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OMAN (سلطنة عُمان‎)

Oman isn't a place that really featured on my mental list of places to visit, isolated for many years under the previous Sultan, it's still a place to be discovered by tourism. I was planning to visit countries to the north, and figured it would be rude not to drop in. The more I read about it, the more I became intrigued and keen to go, so I extended my holiday to the region to give it more time. And I'm so glad I did. Oman is a hidden gem waiting to be discovered and explored. It has beautiful mountain scenery in the Hajar mountains south of Muscat, endless wild desert scenery in the interior, small picturesque coastal towns, and lush greenery in the South around Salalah. The capital Muscat is modern, but is very patchy, made up of small villages as it is. Anyone planning time in Dubai, would be well worth thinking about hiring a car and heading a 100 miles to the North East, to visit the Omani enclave in the Straits of Hormuz, for a more authentic Arabic experience.

I arrived by land via Dubai, and travelled along through coastal towns to Muscat. The odd hotel and apartment building being the only tall building, most of the others were mostly single storey. The traffic congealed in towns here and there, but mostly flowed well. I was dropped off the bus at the airport, and grabbed my pre-booked hire car. A quick trip to the picturesque old part of Muscat where the Sultan's Palace can be found, and then I headed off across to the Wadi's outside Sur, and then into Sur itself. I stayed with a couchsurfer, and bought him diner in return in the Souk. It was then down the coast to Duqm, which I imagined to be a sizeable town, but is mainly just a port that's out of bounds to tourists. Disappointed I headed a bit further south to Madrakah. A small town with gorgeous coastal rocky scenery. I drove down to the beach where the fishing vessels rest for the night, and camped on the beach. The following day I hummed and harred about roaring down to Selalah, but my better judgement prevailed, and I headed to the Hajar mountains. I was so glad I did, as the vistas up there were beautiful. I wasn't so sure about the roads in my regular non-4x4 hire car, but it made it all through the mountains. The pic below was taken near Jabal Shams. A word of warning on driving back to Muscat on the motorway, it's loaded with speed cameras, as is Muscat.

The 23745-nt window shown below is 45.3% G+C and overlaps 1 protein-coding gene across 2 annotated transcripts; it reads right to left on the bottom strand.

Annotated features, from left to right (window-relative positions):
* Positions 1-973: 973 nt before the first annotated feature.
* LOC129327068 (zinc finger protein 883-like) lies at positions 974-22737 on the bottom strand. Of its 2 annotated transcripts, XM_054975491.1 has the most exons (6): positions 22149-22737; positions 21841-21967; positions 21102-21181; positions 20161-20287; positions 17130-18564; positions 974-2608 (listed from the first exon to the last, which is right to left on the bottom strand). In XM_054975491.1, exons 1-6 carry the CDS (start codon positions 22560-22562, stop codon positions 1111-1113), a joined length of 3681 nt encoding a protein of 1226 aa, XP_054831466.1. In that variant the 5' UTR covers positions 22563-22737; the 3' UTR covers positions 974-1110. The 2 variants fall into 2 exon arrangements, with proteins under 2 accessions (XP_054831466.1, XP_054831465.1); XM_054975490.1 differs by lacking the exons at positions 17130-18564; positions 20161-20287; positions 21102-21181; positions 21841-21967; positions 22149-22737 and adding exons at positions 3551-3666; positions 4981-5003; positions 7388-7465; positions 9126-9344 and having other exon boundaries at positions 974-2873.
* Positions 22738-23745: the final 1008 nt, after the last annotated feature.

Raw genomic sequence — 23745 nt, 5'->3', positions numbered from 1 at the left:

Essential Information

Language: Arabic

Currency: Omani Rial

Visa: Most Western nations can acquire a Visa on arrival for 20OR for 30 days, or 5OR for 10 days. Those arriving by land who landed at Dubai will find their Visa fee waved.

Plug: British 3 flat prongs, 2 horizontal and a vertical longer one above them in a triangle fashion, 220v

GMT: GMT +4

GDP Ranking (IMF): #34 £17,230 (similar to New Zealand or Cyprus)

Communications: Country code is +968

Health: No vaccinations are needed for Oman, and mosquito carried diseases are not an issue. The sun is the biggest problem in Oman, especially during the hot summers. Drink plenty of water and use sunscreen.

When to Visit: Oman has Northern hemisphere seasons, with summer being particularly hot and humid. It's sea is warm year round, so visiting during Winter is fine, and temperatures are a reasonable mid 20's celsius.

Personal Safety: Oman is generally very safe, F&CO advice is here. The biggest problem is likely to be on the roads where drivers falling asleep at the wheel and travelling too fast can see serious accidents.

Getting Around: Domestic flights go between the only two civilian airports, Muscat and Salalah. As with the rest of the region, there are no rail routes in the country. Buses from Muscat go to Salalah, Sohar, Sur and Nizwa. I personally recommend hiring a car, although long journeys can be tiring and with sometimes monotonous scenery, particularly in the interior. Oman is best in a 4x4 and opens up more areas. Ensure you are fully prepared for off-road travel and bear in mind mobile reception is patchy and likely non-existent in isolated areas.

What to see/do: The hajar mountains are a definite highlight for those with their own car. Most mountain roads can be covered in a decent engined car, but better in a 4x4. The enclave area in the straits of hormuz are also full of beautiful scenery if you have a car.

Food & Drink: Omani food is similar to most Arabic meals, although a bit less spicy. Omani based dishes like Maqbous (spicy meat and saffron flavoured rice) and Muqalab (tripe and chest innards cooked with spices), are mostly made at home, and rare in restaurants. Due to it's long coastline and varied seas, seafood is the one to aim for here. Shark is not uncommon and apparently very tasty. Mashuai is an Omani dish that might be found in restaurants, it's made of Kingfish and rice. Oman is an islamic country, although alcohol can be found in restaurants, Oman doesn't produce any.

Other notes: Don't drink anything in outside during Ramadan, and be aware that driving a dirty car is a fineable offence.